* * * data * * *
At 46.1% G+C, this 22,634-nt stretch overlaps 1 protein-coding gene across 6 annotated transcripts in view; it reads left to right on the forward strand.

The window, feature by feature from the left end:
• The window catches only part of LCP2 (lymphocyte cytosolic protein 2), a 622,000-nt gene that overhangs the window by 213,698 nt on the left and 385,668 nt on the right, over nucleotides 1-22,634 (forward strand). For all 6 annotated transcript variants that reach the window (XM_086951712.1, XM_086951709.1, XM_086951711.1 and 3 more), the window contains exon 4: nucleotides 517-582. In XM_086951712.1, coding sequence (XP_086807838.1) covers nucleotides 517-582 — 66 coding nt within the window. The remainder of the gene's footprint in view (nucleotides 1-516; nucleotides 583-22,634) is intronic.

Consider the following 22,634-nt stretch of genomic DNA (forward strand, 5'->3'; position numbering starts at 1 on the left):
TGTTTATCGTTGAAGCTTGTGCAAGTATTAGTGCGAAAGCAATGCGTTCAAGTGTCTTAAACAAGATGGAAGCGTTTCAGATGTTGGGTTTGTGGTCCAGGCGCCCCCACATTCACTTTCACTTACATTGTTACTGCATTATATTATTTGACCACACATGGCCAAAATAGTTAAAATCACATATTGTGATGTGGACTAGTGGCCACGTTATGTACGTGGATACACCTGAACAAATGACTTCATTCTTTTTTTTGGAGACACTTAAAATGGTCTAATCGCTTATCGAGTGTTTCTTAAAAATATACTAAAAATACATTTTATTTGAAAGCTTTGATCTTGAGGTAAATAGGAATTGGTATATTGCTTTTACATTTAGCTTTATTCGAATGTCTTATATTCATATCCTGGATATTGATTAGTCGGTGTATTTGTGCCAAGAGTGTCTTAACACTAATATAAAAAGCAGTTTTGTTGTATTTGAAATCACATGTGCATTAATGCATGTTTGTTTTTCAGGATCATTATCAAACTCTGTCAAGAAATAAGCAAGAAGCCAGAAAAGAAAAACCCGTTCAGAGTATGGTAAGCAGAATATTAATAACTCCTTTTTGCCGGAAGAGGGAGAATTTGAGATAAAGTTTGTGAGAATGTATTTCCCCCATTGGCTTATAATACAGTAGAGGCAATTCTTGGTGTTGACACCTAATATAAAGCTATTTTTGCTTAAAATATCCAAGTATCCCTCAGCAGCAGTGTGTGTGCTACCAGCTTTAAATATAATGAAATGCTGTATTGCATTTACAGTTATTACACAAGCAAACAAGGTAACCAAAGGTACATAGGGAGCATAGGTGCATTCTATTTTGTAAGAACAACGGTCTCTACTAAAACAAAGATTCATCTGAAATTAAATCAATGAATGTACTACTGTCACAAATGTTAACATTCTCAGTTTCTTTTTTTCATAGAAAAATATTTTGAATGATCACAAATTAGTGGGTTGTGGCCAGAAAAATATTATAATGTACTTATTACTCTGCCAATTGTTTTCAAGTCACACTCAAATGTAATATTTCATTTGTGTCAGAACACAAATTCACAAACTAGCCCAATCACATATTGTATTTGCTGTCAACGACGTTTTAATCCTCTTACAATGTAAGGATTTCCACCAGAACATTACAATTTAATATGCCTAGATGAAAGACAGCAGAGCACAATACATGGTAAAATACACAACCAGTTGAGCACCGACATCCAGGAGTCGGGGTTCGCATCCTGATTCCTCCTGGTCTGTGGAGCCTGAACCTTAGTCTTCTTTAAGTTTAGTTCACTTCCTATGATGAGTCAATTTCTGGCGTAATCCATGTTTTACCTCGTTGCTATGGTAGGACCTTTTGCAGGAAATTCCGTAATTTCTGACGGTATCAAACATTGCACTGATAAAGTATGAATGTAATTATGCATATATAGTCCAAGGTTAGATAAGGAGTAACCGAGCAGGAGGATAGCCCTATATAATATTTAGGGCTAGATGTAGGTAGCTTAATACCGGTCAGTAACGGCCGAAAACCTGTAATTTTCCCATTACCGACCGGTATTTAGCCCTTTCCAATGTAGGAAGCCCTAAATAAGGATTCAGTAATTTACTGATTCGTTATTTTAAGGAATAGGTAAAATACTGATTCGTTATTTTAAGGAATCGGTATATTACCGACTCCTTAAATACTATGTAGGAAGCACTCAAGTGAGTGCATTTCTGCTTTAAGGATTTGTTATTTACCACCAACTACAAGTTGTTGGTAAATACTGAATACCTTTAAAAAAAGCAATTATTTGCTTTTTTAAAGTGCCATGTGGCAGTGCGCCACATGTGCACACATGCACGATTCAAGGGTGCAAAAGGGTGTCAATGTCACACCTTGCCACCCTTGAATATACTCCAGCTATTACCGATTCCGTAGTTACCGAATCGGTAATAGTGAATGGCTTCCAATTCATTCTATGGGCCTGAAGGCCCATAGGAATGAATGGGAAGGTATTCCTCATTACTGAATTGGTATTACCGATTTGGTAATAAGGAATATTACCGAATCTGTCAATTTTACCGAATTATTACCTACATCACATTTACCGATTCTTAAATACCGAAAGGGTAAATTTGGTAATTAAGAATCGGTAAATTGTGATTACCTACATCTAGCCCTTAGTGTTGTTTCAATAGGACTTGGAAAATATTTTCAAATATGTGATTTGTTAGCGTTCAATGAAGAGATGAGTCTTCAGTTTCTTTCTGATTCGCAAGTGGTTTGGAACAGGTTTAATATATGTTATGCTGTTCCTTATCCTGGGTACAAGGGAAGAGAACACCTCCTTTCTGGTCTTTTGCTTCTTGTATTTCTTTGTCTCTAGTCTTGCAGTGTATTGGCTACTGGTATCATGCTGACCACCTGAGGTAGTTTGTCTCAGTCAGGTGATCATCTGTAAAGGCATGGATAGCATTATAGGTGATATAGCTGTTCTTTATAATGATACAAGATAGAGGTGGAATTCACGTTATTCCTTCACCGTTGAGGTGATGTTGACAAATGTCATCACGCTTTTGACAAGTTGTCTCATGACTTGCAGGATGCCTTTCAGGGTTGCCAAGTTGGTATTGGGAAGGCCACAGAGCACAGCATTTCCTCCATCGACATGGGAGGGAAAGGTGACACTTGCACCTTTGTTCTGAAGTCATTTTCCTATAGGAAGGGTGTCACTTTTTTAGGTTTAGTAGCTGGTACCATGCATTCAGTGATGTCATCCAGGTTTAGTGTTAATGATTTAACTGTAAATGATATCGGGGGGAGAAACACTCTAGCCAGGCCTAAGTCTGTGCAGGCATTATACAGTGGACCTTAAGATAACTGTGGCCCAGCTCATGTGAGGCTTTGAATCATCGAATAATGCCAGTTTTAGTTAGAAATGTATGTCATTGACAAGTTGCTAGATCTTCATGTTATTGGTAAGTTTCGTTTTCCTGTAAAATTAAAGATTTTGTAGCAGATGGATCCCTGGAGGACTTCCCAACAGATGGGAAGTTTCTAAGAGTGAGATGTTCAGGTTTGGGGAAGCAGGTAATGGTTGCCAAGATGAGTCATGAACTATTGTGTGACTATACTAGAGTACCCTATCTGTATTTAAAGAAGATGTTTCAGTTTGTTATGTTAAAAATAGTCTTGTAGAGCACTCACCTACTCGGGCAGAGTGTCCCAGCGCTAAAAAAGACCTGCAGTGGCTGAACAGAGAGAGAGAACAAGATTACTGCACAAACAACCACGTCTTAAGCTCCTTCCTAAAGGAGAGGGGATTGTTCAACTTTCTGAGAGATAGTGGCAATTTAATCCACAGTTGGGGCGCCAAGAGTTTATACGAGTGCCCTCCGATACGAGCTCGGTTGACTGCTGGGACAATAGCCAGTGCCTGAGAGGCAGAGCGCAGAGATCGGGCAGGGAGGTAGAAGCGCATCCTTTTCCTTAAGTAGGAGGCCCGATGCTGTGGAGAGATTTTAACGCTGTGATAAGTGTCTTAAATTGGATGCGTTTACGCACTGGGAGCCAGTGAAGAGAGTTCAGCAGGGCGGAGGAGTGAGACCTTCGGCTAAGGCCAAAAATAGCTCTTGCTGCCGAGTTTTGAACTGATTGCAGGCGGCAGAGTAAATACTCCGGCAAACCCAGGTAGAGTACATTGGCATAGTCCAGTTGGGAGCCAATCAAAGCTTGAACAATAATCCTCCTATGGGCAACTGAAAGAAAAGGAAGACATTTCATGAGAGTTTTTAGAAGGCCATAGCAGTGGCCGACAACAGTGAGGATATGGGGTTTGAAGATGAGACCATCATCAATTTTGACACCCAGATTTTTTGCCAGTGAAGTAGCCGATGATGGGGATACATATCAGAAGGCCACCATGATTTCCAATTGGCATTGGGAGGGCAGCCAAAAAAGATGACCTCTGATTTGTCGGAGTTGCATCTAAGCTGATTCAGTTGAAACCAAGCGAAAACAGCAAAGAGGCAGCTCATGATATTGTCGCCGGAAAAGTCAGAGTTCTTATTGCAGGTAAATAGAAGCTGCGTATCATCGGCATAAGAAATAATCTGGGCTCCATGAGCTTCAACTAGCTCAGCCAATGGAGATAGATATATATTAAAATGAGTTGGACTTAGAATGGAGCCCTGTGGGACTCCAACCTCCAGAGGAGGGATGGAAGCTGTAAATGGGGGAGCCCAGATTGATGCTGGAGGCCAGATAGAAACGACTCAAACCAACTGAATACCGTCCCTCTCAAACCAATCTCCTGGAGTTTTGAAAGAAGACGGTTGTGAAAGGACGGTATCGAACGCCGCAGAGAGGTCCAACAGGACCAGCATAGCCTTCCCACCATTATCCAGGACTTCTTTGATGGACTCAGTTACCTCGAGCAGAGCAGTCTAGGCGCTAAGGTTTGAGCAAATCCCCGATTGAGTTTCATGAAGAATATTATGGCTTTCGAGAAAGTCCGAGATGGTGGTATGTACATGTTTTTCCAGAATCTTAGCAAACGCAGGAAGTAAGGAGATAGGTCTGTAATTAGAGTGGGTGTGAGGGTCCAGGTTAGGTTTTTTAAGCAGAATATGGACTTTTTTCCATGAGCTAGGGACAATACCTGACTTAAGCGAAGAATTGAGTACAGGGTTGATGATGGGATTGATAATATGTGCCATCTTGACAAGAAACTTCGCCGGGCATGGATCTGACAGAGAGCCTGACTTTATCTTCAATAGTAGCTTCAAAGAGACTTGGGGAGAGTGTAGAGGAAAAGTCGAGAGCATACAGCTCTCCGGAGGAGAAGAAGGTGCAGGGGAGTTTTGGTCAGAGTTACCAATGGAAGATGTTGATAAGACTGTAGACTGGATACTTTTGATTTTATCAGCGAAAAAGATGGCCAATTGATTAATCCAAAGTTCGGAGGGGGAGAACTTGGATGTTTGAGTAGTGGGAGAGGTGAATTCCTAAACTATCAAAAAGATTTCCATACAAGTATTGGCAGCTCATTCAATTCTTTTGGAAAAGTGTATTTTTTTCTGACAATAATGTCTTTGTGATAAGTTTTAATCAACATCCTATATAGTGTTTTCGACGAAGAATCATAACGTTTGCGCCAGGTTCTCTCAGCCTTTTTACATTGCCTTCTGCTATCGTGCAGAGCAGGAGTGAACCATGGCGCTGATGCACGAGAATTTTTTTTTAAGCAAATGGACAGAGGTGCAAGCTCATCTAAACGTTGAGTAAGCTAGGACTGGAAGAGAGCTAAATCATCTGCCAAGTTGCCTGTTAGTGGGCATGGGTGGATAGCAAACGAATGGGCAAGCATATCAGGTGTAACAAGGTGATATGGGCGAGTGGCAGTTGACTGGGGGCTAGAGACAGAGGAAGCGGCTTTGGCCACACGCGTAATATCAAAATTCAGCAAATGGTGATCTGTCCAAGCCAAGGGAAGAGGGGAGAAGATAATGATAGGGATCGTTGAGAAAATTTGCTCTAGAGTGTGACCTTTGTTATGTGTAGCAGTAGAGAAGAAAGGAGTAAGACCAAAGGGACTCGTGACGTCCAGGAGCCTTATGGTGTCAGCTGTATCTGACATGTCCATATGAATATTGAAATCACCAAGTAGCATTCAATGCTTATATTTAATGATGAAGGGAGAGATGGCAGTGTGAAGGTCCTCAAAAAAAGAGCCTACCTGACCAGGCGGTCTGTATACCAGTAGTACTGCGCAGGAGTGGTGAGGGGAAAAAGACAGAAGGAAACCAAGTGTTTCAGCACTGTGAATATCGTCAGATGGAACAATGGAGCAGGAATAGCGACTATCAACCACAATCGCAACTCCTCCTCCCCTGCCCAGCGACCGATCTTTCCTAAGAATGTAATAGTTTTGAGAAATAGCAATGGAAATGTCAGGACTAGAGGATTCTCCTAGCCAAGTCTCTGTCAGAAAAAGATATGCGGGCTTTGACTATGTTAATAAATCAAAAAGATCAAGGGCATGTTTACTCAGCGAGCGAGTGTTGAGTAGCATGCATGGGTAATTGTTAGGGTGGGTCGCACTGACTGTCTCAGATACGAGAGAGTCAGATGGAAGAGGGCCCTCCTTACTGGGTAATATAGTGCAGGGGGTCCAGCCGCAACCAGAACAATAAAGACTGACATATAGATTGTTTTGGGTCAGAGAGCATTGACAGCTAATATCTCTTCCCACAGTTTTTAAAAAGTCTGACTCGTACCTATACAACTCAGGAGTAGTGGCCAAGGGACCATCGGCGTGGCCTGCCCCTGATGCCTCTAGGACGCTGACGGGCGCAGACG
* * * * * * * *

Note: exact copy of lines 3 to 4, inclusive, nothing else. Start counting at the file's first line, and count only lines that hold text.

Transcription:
• The window catches only part of LCP2 (lymphocyte cytosolic protein 2), a 622,000-nt gene that overhangs the window by 213,698 nt on the left and 385,668 nt on the right, over nucleotides 1-22,634 (forward strand). For all 6 annotated transcript variants that reach the window (XM_086951712.1, XM_086951709.1, XM_086951711.1 and 3 more), the window contains exon 4: nucleotides 517-582. In XM_086951712.1, coding sequence (XP_086807838.1) covers nucleotides 517-582 — 66 coding nt within the window. The remainder of the gene's footprint in view (nucleotides 1-516; nucleotides 583-22,634) is intronic.

Consider the following 22,634-nt stretch of genomic DNA (forward strand, 5'->3'; position numbering starts at 1 on the left):